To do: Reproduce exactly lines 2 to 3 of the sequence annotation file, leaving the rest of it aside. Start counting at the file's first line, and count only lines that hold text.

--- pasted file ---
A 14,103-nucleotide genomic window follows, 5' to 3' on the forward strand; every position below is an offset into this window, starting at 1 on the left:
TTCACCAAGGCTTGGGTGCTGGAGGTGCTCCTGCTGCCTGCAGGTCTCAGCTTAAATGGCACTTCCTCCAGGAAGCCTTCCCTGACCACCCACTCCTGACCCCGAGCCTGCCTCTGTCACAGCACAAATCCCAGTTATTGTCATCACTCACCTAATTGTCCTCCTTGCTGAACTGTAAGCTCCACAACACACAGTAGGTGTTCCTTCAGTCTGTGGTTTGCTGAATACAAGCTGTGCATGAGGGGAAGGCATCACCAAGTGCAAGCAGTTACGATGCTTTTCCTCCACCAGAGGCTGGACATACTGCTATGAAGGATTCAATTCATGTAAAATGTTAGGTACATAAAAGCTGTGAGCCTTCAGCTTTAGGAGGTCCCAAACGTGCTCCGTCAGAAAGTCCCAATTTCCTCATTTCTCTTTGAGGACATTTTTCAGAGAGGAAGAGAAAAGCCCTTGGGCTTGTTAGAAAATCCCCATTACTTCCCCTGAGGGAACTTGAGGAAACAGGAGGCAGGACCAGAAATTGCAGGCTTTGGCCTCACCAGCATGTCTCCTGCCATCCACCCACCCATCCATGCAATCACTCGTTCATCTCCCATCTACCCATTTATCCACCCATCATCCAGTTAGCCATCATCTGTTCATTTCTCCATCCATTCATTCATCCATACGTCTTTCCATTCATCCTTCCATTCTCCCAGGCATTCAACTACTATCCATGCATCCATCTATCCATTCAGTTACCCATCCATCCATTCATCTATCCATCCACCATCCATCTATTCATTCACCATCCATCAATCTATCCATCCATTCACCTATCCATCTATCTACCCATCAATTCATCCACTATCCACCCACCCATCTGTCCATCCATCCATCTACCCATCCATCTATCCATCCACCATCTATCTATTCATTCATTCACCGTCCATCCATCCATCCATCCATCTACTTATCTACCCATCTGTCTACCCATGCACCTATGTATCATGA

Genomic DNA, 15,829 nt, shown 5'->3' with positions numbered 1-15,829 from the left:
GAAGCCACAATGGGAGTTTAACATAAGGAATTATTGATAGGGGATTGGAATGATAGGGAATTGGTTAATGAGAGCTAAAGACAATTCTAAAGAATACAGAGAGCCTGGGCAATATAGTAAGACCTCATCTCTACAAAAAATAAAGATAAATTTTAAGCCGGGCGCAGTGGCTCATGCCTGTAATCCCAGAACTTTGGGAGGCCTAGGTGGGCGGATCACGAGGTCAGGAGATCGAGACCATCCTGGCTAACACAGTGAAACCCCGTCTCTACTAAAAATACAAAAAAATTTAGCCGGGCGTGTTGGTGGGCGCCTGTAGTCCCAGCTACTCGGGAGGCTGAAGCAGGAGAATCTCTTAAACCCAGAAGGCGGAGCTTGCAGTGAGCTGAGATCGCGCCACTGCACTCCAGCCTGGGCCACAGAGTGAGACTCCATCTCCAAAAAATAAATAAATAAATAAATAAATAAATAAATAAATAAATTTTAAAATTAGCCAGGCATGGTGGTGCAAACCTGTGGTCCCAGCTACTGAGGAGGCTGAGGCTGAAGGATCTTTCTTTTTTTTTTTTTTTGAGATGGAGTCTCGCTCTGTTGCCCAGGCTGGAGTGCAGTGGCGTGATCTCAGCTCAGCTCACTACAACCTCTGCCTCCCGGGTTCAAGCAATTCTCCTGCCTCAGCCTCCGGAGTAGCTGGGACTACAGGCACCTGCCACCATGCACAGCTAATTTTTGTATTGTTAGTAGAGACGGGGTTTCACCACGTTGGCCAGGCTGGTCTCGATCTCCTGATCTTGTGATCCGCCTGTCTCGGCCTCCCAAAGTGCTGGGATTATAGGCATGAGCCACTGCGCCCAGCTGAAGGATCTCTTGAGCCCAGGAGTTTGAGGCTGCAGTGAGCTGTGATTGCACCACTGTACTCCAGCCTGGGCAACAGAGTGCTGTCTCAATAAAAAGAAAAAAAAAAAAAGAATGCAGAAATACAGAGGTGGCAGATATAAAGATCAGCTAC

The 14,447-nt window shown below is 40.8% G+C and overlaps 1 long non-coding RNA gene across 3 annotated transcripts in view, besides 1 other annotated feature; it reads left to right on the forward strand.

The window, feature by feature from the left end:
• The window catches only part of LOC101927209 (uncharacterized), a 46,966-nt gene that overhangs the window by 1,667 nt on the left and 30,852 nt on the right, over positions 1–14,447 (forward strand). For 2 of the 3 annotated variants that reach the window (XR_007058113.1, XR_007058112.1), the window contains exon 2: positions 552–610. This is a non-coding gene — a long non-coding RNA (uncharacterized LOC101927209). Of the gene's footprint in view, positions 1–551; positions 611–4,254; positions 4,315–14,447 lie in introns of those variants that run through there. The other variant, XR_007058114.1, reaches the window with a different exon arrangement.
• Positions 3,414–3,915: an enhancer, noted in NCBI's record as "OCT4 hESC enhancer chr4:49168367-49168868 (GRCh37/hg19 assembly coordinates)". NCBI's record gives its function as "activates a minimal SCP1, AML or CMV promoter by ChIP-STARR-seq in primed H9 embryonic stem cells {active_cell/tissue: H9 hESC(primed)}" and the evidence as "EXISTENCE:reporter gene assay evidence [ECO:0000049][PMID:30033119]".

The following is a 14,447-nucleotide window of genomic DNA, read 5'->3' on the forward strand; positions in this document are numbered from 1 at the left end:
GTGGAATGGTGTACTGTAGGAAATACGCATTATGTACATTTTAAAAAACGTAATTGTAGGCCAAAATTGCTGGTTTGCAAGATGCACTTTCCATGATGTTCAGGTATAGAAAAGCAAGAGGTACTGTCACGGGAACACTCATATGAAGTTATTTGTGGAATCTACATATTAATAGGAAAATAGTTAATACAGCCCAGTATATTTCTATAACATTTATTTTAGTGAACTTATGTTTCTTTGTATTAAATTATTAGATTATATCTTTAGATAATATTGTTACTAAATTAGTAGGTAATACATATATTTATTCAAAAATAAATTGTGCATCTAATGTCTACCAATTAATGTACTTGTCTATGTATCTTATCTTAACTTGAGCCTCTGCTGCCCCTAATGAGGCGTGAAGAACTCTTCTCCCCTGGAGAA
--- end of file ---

TTCACCAAGGCTTGGGTGCTGGAGGTGCTCCTGCTGCCTGCAGGTCTCAGCTTAAATGGCACTTCCTCCAGGAAGCCTTCCCTGACCACCCACTCCTGACCCCGAGCCTGCCTCTGTCACAGCACAAATCCCAGTTATTGTCATCACTCACCTAATTGTCCTCCTTGCTGAACTGTAAGCTCCACAACACACAGTAGGTGTTCCTTCAGTCTGTGGTTTGCTGAATACAAGCTGTGCATGAGGGGAAGGCATCACCAAGTGCAAGCAGTTACGATGCTTTTCCTCCACCAGAGGCTGGACATACTGCTATGAAGGATTCAATTCATGTAAAATGTTAGGTACATAAAAGCTGTGAGCCTTCAGCTTTAGGAGGTCCCAAACGTGCTCCGTCAGAAAGTCCCAATTTCCTCATTTCTCTTTGAGGACATTTTTCAGAGAGGAAGAGAAAAGCCCTTGGGCTTGTTAGAAAATCCCCATTACTTCCCCTGAGGGAACTTGAGGAAACAGGAGGCAGGACCAGAAATTGCAGGCTTTGGCCTCACCAGCATGTCTCCTGCCATCCACCCACCCATCCATGCAATCACTCGTTCATCTCCCATCTACCCATTTATCCACCCATCATCCAGTTAGCCATCATCTGTTCATTTCTCCATCCATTCATTCATCCATACGTCTTTCCATTCATCCTTCCATTCTCCCAGGCATTCAACTACTATCCATGCATCCATCTATCCATTCAGTTACCCATCCATCCATTCATCTATCCATCCACCATCCATCTATTCATTCACCATCCATCAATCTATCCATCCATTCACCTATCCATCTATCTACCCATCAATTCATCCACTATCCACCCACCCATCTGTCCATCCATCCATCTACCCATCCATCTATCCATCCACCATCTATCTATTCATTCATTCACCGTCCATCCATCCATCCATCCATCTACTTATCTACCCATCTGTCTACCCATGCACCTATGTATCATGA

Genomic DNA, 15,829 nt, shown 5'->3' with positions numbered 1-15,829 from the left: